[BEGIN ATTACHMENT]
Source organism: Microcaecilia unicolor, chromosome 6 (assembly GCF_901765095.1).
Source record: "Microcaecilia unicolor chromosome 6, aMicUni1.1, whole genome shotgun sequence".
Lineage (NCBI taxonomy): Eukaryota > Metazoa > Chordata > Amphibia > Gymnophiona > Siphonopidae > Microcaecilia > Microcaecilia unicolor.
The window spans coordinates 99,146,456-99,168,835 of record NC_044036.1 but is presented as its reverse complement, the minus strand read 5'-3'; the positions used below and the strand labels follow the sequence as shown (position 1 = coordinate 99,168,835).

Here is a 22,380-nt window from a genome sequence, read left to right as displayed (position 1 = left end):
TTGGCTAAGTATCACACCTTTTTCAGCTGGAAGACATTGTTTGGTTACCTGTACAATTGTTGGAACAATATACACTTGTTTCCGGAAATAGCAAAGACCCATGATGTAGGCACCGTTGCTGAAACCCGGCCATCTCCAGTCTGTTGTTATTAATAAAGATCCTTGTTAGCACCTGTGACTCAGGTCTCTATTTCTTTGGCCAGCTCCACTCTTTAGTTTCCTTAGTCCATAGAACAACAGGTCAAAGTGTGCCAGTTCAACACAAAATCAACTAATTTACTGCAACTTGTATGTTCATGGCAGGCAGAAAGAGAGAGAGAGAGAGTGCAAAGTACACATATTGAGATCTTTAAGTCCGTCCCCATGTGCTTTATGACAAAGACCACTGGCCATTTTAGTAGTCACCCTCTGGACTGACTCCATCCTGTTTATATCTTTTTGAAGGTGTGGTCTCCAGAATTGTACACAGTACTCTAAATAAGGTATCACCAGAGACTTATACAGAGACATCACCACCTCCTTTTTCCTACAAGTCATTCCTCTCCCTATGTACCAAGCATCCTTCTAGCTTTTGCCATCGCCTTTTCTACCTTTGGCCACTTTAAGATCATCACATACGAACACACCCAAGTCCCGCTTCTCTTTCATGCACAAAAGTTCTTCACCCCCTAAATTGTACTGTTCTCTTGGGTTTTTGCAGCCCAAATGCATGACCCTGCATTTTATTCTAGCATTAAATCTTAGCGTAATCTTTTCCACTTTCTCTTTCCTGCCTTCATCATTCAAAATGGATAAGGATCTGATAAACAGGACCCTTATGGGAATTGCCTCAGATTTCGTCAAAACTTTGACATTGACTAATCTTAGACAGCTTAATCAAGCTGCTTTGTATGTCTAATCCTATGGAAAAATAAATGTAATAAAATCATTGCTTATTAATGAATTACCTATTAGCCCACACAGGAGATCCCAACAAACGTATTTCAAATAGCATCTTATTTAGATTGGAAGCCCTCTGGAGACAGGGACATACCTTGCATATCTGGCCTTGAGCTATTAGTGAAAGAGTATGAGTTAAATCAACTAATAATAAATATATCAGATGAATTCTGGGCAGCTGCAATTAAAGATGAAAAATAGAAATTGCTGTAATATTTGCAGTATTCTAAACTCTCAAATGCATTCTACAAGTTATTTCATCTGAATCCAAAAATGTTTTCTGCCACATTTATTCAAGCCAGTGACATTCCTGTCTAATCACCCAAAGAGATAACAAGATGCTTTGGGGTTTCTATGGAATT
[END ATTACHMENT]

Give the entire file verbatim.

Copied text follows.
Source organism: Microcaecilia unicolor, chromosome 6 (assembly GCF_901765095.1).
Source record: "Microcaecilia unicolor chromosome 6, aMicUni1.1, whole genome shotgun sequence".
Lineage (NCBI taxonomy): Eukaryota > Metazoa > Chordata > Amphibia > Gymnophiona > Siphonopidae > Microcaecilia > Microcaecilia unicolor.
The window spans coordinates 99,146,456-99,168,835 of record NC_044036.1 but is presented as its reverse complement, the minus strand read 5'-3'; the positions used below and the strand labels follow the sequence as shown (position 1 = coordinate 99,168,835).

Here is a 22,380-nt window from a genome sequence, read left to right as displayed (position 1 = left end):
TTGGCTAAGTATCACACCTTTTTCAGCTGGAAGACATTGTTTGGTTACCTGTACAATTGTTGGAACAATATACACTTGTTTCCGGAAATAGCAAAGACCCATGATGTAGGCACCGTTGCTGAAACCCGGCCATCTCCAGTCTGTTGTTATTAATAAAGATCCTTGTTAGCACCTGTGACTCAGGTCTCTATTTCTTTGGCCAGCTCCACTCTTTAGTTTCCTTAGTCCATAGAACAACAGGTCAAAGTGTGCCAGTTCAACACAAAATCAACTAATTTACTGCAACTTGTATGTTCATGGCAGGCAGAAAGAGAGAGAGAGAGAGTGCAAAGTACACATATTGAGATCTTTAAGTCCGTCCCCATGTGCTTTATGACAAAGACCACTGGCCATTTTAGTAGTCACCCTCTGGACTGACTCCATCCTGTTTATATCTTTTTGAAGGTGTGGTCTCCAGAATTGTACACAGTACTCTAAATAAGGTATCACCAGAGACTTATACAGAGACATCACCACCTCCTTTTTCCTACAAGTCATTCCTCTCCCTATGTACCAAGCATCCTTCTAGCTTTTGCCATCGCCTTTTCTACCTTTGGCCACTTTAAGATCATCACATACGAACACACCCAAGTCCCGCTTCTCTTTCATGCACAAAAGTTCTTCACCCCCTAAATTGTACTGTTCTCTTGGGTTTTTGCAGCCCAAATGCATGACCCTGCATTTTATTCTAGCATTAAATCTTAGCGTAATCTTTTCCACTTTCTCTTTCCTGCCTTCATCATTCAAAATGGATAAGGATCTGATAAACAGGACCCTTATGGGAATTGCCTCAGATTTCGTCAAAACTTTGACATTGACTAATCTTAGACAGCTTAATCAAGCTGCTTTGTATGTCTAATCCTATGGAAAAATAAATGTAATAAAATCATTGCTTATTAATGAATTACCTATTAGCCCACACAGGAGATCCCAACAAACGTATTTCAAATAGCATCTTATTTAGATTGGAAGCCCTCTGGAGACAGGGACATACCTTGCATATCTGGCCTTGAGCTATTAGTGAAAGAGTATGAGTTAAATCAACTAATAATAAATATATCAGATGAATTCTGGGCAGCTGCAATTAAAGATGAAAAATAGAAATTGCTGTAATATTTGCAGTATTCTAAACTCTCAAATGCATTCTACAAGTTATTTCATCTGAATCCAAAAATGTTTTCTGCCACATTTATTCAAGCCAGTGACATTCCTGTCTAATCACCCAAAGAGATAACAAGATGCTTTGGGGTTTCTATGGAATT